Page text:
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Queueing Models for Healthcare Operations

  • Diwakar Gupta
Chapter
Part of the International Series in Operations Research & Management Science book series (ISOR, volume 184)

Abstract

Patients seeking healthcare often need to wait before they can receive needed services. Excessive waiting can cause prolonged discomfort, economic loss, and long-run health complications. This motivates us to look closely at the theory of queues in order to understand the reasons why queues form and the principles underlying good system design. Queueing models help explain the interaction between resource utilization and variability. Higher resource utilization lowers the per-patient cost of making resources available, but in the presence of variability in either the service requirements or the number of service requests or both, higher utilization increases patient waiting times. In fact, for a fixed level of variability, the effect of resource utilization is highly nonlinear—waiting times increase at an increasing rate in utilization. This implies that in healthcare settings where significant variability is naturally present and difficult to eliminate, capacity planning must trade-off the cost of providing resources and the cost of patient waiting. In this chapter, we review basic queueing models that help quantify the above-mentioned tradeoff and discuss the usefulness of such models to healthcare operations managers. Specifically, we summarize some known results for queueing systems with single and multiple servers, limited and unlimited waiting room, service priority, and networks of service stations.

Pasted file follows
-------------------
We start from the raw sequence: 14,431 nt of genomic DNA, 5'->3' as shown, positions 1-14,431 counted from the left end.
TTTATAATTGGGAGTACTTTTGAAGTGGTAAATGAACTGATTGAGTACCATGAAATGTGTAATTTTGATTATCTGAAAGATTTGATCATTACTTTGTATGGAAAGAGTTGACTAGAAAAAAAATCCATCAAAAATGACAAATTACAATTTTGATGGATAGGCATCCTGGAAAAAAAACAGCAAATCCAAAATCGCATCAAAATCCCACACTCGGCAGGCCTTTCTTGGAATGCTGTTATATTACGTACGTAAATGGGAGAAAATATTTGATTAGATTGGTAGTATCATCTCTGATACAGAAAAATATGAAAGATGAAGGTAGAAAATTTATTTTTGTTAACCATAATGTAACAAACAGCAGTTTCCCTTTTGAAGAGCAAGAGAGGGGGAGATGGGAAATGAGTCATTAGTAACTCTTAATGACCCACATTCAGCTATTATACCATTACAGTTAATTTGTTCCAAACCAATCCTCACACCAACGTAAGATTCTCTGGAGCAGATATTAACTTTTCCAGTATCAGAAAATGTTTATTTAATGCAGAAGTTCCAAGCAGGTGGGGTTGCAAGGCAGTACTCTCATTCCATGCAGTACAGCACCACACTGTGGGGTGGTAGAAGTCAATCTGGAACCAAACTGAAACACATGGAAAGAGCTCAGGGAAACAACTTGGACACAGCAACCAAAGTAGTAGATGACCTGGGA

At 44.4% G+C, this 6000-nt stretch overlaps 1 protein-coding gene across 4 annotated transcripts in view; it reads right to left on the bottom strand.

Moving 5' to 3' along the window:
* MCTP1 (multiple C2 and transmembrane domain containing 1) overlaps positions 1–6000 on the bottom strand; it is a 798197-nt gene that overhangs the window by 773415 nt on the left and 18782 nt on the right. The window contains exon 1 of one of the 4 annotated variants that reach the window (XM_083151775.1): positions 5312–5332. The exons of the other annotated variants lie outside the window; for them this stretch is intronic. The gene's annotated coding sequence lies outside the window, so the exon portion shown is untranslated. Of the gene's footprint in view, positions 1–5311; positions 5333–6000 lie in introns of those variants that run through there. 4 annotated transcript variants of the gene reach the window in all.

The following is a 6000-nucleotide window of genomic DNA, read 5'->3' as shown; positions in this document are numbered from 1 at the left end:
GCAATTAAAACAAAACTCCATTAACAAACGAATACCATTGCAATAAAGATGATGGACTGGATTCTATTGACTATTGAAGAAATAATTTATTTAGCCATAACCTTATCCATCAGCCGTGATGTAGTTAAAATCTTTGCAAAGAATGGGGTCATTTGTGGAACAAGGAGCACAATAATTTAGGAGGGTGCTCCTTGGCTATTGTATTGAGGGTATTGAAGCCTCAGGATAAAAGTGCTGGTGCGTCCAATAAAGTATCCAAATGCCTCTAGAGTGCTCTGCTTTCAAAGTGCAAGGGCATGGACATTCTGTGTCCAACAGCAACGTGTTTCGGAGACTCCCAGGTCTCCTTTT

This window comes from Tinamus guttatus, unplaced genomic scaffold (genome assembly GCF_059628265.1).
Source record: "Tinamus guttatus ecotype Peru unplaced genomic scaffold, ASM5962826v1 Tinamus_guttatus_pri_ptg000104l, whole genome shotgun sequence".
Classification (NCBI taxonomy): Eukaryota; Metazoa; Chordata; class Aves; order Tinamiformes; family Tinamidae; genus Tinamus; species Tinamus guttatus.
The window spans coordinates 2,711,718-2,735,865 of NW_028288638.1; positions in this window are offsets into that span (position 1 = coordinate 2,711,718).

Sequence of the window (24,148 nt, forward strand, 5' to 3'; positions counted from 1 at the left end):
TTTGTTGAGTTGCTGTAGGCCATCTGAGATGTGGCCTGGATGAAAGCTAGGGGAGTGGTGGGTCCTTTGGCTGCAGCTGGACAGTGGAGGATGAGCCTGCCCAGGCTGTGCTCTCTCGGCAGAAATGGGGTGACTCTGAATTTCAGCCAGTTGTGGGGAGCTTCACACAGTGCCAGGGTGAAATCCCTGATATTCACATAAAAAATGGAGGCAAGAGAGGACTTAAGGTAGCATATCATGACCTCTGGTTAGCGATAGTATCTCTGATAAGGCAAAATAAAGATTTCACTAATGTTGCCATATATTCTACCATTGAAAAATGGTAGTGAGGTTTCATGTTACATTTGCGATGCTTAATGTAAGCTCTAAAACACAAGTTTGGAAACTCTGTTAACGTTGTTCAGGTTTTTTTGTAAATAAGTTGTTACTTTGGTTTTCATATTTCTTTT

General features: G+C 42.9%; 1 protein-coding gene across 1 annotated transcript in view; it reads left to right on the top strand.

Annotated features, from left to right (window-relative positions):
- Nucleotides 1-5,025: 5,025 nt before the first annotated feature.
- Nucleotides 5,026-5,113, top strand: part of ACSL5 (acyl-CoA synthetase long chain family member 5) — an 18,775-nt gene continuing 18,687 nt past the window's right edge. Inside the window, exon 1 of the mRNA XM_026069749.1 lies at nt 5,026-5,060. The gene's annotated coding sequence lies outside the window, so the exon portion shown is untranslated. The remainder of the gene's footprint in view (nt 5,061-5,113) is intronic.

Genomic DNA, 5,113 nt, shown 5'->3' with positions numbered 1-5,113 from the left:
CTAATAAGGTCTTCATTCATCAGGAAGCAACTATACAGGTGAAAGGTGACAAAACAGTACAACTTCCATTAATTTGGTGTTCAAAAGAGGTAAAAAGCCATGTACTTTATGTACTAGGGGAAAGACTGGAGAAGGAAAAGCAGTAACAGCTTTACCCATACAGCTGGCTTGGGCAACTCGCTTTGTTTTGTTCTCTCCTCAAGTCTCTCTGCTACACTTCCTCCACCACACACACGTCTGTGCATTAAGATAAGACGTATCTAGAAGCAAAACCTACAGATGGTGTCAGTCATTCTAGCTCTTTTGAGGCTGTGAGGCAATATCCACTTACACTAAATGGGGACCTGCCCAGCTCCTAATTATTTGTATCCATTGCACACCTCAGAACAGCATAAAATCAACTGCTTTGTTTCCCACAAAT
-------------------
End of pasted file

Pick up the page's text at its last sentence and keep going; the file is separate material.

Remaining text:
Keywords

Service Time Priority Queue Service Facility Service Time Distribution Customer Class 
These keywords were added by machine and not by the authors. This process is experimental and the keywords may be updated as the learning algorithm improves.

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Copyright information

© Springer Science+Business Media New York 2013

Authors and Affiliations

  1. 1.University of MinnesotaMinneapolisUSA

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